I had been calling people for the last few days trying to get onto a civilian or Coast Guard boat to visit outside the bay, but I was running into problems: just anybody can't take their boat out whenever and wherever they want. I'm not sure if it was mandated or not, but only BP or Coast Guard boats were out as far as I could tell. Those with boats of their own were likely either working for BP already, or just had no reason to go out to sea anymore at this unfortunately oily point. Ali Dutra, a marine biologist in Central Florida, turned out to be my one contact that could get me onto a boat. She was a friend from college in Rhode Island, who had come to Florida for her master's degree.
When I spoke with her she referred me to her roommate who was in Mobile working with a turtle rescue program. This organization would have turtle sightings in the affected area reported to them, and then respond by boating out to the location, and marking it with a GPS. They would then either collect the deceased turtle, or if it was still alive, attempt to rescue it. Another facet of their activities was to locate and mark where there were nests of turtle eggs. If any oil washed up on the beaches where these nests were, there would be flags to mark their locations so that at least some might be saved, transported, or at the very least preserved. Ali's roommate Katie gave me the number of her supervisor, Erik Marten, who lamented that extra people on the BP contracted boats were not allowed. (all programs like Erik's are facilitated by vessels of opportunity working with BP under coast guard 'supervision').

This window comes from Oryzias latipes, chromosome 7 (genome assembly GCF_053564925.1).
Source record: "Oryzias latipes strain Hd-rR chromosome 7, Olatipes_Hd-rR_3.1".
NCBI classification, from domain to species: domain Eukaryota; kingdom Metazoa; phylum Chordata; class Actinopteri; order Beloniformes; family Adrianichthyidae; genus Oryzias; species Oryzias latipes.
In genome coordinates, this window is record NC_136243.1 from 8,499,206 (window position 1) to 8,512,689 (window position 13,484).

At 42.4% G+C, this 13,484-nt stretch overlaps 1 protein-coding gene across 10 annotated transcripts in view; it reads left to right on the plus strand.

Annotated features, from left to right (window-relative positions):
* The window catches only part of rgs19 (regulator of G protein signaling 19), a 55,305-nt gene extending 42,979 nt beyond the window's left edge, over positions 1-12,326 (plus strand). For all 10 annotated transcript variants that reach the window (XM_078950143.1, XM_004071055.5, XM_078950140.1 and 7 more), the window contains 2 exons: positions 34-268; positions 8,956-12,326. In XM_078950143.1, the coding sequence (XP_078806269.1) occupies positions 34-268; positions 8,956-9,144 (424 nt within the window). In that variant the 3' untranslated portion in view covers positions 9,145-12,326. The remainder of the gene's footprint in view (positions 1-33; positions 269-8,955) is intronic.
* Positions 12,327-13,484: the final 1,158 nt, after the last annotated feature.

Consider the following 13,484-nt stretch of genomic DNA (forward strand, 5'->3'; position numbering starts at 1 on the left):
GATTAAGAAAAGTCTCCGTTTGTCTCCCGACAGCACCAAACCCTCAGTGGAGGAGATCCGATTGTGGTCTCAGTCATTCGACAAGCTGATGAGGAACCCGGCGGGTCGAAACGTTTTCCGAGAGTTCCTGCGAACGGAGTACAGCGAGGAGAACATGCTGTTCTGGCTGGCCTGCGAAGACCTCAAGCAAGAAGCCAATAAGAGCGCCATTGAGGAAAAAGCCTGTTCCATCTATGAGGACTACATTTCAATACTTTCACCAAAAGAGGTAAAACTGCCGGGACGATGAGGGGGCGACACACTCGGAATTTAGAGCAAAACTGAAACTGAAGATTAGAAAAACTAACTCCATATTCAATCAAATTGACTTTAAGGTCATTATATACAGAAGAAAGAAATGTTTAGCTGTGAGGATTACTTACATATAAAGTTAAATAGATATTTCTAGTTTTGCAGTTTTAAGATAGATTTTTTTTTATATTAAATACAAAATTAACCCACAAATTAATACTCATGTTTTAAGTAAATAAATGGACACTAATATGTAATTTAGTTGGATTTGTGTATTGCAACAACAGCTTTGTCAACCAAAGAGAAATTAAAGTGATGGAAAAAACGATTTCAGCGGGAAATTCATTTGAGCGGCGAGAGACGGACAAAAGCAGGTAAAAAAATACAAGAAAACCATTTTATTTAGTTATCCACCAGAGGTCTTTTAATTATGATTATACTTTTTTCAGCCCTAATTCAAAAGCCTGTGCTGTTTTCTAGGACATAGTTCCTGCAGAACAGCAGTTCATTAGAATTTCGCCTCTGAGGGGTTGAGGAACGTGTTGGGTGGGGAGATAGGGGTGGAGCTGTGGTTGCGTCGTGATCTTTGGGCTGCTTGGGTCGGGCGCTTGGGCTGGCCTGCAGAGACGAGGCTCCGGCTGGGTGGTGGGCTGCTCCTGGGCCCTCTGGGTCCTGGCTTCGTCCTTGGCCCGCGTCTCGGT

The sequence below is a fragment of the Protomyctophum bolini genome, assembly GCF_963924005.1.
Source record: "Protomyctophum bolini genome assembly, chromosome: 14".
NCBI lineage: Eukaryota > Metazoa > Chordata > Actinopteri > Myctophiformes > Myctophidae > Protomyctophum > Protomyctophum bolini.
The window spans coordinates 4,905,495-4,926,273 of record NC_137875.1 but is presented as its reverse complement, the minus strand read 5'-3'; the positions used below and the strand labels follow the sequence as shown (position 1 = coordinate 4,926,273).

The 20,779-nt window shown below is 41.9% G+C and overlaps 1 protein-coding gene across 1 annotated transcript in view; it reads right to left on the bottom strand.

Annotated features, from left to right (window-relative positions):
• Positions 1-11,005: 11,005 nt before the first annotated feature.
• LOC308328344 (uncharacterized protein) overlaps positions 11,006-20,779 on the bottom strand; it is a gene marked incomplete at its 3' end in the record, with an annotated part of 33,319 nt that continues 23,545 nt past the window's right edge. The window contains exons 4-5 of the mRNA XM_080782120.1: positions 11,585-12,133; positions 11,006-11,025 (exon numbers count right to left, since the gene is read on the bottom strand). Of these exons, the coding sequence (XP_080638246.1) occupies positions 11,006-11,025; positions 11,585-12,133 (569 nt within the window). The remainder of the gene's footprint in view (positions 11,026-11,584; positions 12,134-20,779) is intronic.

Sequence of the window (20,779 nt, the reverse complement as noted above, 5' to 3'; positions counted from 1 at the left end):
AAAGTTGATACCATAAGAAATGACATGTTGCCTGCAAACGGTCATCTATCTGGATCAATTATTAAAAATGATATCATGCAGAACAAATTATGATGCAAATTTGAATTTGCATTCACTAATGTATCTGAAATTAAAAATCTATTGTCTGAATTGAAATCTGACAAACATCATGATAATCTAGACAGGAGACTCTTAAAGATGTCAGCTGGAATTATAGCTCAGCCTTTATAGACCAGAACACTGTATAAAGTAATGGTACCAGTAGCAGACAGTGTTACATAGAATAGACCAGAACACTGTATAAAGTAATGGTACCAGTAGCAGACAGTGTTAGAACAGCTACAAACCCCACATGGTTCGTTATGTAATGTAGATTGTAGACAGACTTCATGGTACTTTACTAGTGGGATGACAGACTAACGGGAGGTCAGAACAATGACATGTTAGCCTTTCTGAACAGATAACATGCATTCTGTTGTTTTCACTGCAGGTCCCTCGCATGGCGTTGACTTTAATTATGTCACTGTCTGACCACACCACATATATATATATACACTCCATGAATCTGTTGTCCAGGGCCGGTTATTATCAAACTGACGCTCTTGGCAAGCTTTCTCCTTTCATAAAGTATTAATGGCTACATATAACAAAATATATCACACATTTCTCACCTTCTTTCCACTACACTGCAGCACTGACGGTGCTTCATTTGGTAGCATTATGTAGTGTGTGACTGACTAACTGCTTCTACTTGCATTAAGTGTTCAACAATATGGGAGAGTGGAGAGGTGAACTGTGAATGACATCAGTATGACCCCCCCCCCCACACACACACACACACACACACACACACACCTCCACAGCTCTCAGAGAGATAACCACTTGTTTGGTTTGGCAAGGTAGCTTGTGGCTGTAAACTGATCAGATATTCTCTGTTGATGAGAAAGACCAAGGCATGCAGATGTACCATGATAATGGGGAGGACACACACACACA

He did the best he could, by calling me back with the number of Ayla Kelley, a Coast Guard media relations specialist based out of the joint BP/Coast Guard staging area in Mobile. I had been playing phone tag with dead numbers, coast guard petty officers, and message machines for the last two days, and now late on my second to last day, I began thinking of more interviews I could do instead, but I finally got a call back from the elusive Ayla. She said she had been organizing many requests such as mine, and had been busy arranging imbedded media status for myself and several others like me on a coast guard vessel. Mrs Kelley told me that there was space on a boat tomorrow, Friday if I was interested. Yes, I assured her, I was interested.
I was the first to arrive at 'The Boat Shop' at the marina at 701 Myrick street, in Pensacola. There, I met the captain, his son, and Wes, our Coast Guard Liaison. I knew right away that we weren't going to get to the impactful, tragic areas of the spill farther off coast.
Wes was stationed up in Juneau, Alaska as a media relations officer working with the Discovery Channel program Deadliest Catch. He had arrived in Pensacola the previous day, and knew virtually nothing about the area or the spill. Already it was clear I was being babysat, but in no time at all it was evident that the Coast Guard had taken this opportunity to take care of nearly 10 persistent journalists, and had put us all on the same vessel of opportunity. At least we were promised ample time to try to catch a glimpse of something: a satisfactory 8 hours.
One of these journalists, an independent videographer, clumsily stepped on the raw nerves of the captain as soon as she arrived:
'Is this the vessel of convenience?'
The Captain spat a bit as he replied… 'Yeah, convenient for you maybe.'